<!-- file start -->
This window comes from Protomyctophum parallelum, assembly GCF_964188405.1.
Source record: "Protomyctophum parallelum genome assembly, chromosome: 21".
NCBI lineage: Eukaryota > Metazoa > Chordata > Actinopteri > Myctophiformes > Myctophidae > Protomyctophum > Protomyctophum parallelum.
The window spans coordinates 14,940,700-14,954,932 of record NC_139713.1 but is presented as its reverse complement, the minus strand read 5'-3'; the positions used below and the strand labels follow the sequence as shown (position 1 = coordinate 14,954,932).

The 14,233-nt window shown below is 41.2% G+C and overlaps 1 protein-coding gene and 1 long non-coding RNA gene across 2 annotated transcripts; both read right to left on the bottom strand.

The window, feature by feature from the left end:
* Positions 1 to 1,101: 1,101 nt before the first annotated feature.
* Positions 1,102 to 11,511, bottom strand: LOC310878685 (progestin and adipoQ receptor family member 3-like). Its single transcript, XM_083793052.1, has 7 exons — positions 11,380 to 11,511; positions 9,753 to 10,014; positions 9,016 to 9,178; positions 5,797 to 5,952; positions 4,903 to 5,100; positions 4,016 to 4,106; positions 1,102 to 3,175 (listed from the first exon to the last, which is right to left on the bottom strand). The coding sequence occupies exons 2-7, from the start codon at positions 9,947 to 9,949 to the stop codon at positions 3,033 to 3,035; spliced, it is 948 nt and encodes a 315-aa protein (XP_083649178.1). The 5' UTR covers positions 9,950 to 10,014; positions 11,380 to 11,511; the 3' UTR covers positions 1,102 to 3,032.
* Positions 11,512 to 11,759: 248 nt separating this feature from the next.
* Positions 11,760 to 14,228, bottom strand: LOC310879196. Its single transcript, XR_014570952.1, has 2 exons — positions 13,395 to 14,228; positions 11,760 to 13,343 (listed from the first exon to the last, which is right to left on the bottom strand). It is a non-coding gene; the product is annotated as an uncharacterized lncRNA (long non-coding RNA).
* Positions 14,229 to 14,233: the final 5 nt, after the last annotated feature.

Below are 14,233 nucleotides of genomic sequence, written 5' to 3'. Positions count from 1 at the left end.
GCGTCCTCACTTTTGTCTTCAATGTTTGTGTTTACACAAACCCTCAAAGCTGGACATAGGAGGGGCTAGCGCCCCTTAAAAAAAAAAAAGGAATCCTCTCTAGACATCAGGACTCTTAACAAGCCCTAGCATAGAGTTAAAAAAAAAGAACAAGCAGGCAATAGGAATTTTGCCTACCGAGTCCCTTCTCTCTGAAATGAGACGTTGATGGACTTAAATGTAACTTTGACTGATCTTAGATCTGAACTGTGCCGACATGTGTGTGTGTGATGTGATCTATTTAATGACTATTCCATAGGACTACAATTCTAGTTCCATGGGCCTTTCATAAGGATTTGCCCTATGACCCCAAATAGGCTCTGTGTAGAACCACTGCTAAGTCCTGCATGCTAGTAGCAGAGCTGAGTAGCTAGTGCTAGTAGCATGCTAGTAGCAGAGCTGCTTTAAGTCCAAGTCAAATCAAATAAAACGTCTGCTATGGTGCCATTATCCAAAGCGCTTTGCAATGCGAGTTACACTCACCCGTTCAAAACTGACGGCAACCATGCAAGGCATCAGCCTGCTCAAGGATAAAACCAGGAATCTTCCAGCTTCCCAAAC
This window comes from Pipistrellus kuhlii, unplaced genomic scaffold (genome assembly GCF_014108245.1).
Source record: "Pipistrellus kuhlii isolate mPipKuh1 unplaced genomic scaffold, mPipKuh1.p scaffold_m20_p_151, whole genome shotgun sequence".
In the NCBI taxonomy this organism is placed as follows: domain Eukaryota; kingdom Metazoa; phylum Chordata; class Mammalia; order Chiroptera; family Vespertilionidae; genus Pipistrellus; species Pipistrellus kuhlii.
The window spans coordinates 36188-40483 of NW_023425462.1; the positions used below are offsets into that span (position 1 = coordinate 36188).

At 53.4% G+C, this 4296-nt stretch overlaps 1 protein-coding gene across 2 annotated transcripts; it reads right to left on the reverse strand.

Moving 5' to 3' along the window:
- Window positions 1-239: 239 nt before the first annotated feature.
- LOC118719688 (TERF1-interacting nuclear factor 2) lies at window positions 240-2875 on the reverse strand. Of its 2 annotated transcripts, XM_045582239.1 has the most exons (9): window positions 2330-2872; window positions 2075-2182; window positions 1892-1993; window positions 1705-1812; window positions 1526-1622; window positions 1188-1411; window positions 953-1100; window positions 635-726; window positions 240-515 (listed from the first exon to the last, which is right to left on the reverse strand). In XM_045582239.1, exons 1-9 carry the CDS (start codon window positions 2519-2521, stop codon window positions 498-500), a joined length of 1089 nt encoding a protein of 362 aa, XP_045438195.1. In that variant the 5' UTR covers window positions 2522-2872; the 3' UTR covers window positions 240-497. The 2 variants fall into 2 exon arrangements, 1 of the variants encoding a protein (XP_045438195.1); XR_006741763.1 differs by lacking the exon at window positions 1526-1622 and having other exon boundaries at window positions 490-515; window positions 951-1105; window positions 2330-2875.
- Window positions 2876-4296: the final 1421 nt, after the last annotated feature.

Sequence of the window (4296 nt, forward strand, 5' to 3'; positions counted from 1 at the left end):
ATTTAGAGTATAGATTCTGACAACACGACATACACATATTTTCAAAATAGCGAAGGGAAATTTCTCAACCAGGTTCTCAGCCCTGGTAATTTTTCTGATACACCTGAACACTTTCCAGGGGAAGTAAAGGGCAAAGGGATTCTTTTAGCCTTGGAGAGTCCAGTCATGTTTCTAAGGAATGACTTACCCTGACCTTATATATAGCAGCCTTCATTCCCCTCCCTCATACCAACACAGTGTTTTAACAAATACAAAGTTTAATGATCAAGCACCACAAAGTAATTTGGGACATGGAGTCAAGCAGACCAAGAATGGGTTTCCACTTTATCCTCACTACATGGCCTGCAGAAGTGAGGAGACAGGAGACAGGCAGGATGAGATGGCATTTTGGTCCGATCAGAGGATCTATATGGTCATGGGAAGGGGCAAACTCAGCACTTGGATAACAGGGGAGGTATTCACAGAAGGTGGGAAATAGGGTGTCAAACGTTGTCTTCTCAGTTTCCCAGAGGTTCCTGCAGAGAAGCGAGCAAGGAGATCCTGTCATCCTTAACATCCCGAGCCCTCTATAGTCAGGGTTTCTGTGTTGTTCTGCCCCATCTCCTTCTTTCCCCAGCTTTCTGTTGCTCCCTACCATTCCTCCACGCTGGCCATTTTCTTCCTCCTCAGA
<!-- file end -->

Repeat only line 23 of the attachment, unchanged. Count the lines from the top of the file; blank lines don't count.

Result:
Sequence of the window (4296 nt, forward strand, 5' to 3'; positions counted from 1 at the left end):